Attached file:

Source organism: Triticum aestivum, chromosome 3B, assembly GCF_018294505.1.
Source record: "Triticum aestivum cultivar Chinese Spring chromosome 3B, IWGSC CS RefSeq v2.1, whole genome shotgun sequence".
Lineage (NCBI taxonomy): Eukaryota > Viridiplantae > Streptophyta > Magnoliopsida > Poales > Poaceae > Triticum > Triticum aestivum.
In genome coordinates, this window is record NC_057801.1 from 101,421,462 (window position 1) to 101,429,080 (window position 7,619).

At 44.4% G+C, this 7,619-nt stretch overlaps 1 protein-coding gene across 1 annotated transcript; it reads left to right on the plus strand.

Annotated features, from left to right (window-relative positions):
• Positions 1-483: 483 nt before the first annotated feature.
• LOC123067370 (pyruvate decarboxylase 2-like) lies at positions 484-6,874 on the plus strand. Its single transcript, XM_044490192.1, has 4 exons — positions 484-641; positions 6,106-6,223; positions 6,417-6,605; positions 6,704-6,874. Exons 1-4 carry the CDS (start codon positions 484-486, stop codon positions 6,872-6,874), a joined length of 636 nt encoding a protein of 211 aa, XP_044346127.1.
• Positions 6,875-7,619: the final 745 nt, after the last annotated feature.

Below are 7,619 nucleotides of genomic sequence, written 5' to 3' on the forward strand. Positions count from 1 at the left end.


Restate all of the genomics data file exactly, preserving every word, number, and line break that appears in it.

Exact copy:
Source organism: Triticum aestivum, chromosome 3B, assembly GCF_018294505.1.
Source record: "Triticum aestivum cultivar Chinese Spring chromosome 3B, IWGSC CS RefSeq v2.1, whole genome shotgun sequence".
Lineage (NCBI taxonomy): Eukaryota > Viridiplantae > Streptophyta > Magnoliopsida > Poales > Poaceae > Triticum > Triticum aestivum.
In genome coordinates, this window is record NC_057801.1 from 101,421,462 (window position 1) to 101,429,080 (window position 7,619).

At 44.4% G+C, this 7,619-nt stretch overlaps 1 protein-coding gene across 1 annotated transcript; it reads left to right on the plus strand.

Annotated features, from left to right (window-relative positions):
• Positions 1-483: 483 nt before the first annotated feature.
• LOC123067370 (pyruvate decarboxylase 2-like) lies at positions 484-6,874 on the plus strand. Its single transcript, XM_044490192.1, has 4 exons — positions 484-641; positions 6,106-6,223; positions 6,417-6,605; positions 6,704-6,874. Exons 1-4 carry the CDS (start codon positions 484-486, stop codon positions 6,872-6,874), a joined length of 636 nt encoding a protein of 211 aa, XP_044346127.1.
• Positions 6,875-7,619: the final 745 nt, after the last annotated feature.

Below are 7,619 nucleotides of genomic sequence, written 5' to 3' on the forward strand. Positions count from 1 at the left end.